How many turkeys are consumed each year in the U.S. on Thanksgiving? And how many extraterrestrial civilizations might exist in the universe? Umm…wait…what?! Although these seem like unrelated questions, they’re really not. As we'll soon find out, they’re united by math.
My family and I cooked and consumed an entire turkey this week. We certainly weren’t alone in this endeavor/achievement since turkey is—for better or worse—the big cheese on most Thanksgiving menus. In our case, the turkey was rather delicious. As, of course, was the conversation with my delightful family.
At some point early on in the meal someone began pondering aloud about just how many turkeys must have met the same misfortune as our ill-fated fowl. While sort of a morbid thought to have while eating this particular meal, it’s nonetheless a good question.
Mid-way through the meal the conversation turned to the topic of intelligent life in the universe and whether or not it exists. The joke around the table was that the existence of intelligent life is debatable since we humans do a lot of things that might exclude us from the club. But all joking aside, humans are undoubtedly one example of intelligent life in the universe. The question is: Are there any others?
Both of these are very good and seemingly very unrelated questions. But they actually aren't entirely unrelated. Because it turns out we can use the same type of thinking to answer both. In particular, we can use a little logic and some simple math to make what physicists like to call “back-of-the-envelope” calculations and obtain approximate answers to each. Which is exactly what my family and I did this Thanksgiving. And it’s exactly what we’re going to learn how to do today.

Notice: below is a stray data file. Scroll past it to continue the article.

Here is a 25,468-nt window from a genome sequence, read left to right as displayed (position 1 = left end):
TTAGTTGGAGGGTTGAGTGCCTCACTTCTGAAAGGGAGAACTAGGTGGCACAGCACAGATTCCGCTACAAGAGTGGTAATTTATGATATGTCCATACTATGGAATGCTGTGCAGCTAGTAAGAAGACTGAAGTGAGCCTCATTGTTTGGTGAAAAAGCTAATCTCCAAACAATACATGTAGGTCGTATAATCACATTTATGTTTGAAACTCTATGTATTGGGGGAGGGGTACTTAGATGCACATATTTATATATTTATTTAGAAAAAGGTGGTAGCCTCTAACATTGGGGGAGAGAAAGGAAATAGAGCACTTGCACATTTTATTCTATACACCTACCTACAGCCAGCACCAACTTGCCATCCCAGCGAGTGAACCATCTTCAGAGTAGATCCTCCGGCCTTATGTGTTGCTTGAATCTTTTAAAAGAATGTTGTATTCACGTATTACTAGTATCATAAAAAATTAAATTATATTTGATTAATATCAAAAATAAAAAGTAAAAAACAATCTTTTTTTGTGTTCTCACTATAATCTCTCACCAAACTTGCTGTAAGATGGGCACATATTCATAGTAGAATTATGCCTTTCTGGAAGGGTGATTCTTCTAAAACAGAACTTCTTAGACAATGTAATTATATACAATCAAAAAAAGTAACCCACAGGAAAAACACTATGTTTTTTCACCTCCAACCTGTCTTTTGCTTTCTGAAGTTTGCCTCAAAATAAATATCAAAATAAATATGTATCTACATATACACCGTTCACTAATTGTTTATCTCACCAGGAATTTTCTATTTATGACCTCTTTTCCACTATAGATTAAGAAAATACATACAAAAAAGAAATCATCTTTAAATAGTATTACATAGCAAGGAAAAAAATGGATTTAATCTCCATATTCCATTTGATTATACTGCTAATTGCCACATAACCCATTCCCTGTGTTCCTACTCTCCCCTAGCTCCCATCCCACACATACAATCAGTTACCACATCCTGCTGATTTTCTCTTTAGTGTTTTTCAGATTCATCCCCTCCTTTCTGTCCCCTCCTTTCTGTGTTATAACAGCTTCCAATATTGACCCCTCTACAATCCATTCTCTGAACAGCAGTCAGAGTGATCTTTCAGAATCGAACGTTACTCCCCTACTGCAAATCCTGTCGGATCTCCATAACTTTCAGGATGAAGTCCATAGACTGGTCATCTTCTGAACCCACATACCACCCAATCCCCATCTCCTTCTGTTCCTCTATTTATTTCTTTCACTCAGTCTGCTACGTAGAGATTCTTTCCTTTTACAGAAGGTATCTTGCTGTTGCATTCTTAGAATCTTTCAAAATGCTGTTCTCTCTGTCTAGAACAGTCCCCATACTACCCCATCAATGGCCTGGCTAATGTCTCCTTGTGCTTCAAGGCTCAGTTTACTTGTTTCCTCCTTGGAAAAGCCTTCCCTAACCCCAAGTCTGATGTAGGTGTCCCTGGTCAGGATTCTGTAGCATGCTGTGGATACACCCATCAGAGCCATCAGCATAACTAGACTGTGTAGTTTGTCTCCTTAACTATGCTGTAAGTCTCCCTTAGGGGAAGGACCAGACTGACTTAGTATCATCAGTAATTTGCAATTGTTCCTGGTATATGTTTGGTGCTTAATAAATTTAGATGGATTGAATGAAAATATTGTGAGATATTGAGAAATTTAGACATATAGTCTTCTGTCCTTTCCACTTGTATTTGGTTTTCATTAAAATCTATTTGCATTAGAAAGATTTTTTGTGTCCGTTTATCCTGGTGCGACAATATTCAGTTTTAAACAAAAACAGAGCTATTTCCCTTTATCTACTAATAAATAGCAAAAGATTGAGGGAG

Thanksgiving Day Turkey Math
According to statistics from the National Turkey Federation (which, by the way, is the same group that provides the president of the United States with a turkey to pardon each Thanksgiving—a particularly strange tradition given what everybody else is doing to them), around 212 million turkeys were consumed in the United States in 2015. This is, obviously, a lot of turkeys. But the question that I and my Thanksgiving companions had was how many of those 212 million birds were, shall we say, contributing to dinners around the country on this particular holiday (rather than just on any old day).
Around 212 million turkeys were consumed in the United States in 2015.
This kind of question seems tough to tackle. Of course, you could simply look up the answer (as we’ll see in a few minutes the National Turkey Federation will be happy to provide it to you)—but that’s not much fun. Instead, I and my intrepid family preferred to figure it out on our own by making a good old-fashioned back-of-the-envelope approximation! OK, I’m sure that some members of my family probably would have preferred the “look it up” approach; but they humored the rest of us and at least pretended to be amused by our quest.
Anyway, the best way to reason your way through a problem like this is to break it down into small pieces that can each be tackled easily. It’s important to not get too hung up on being overly precise along the way since high precision isn’t the goal here. In this case, we're just interested in a ballpark estimate—say to within 30%—of the total number of turkeys consumed on Thanksgiving. After all, we don't need to know the number down to the nearest turkey to learn about the magnitude of their contribution to the holiday.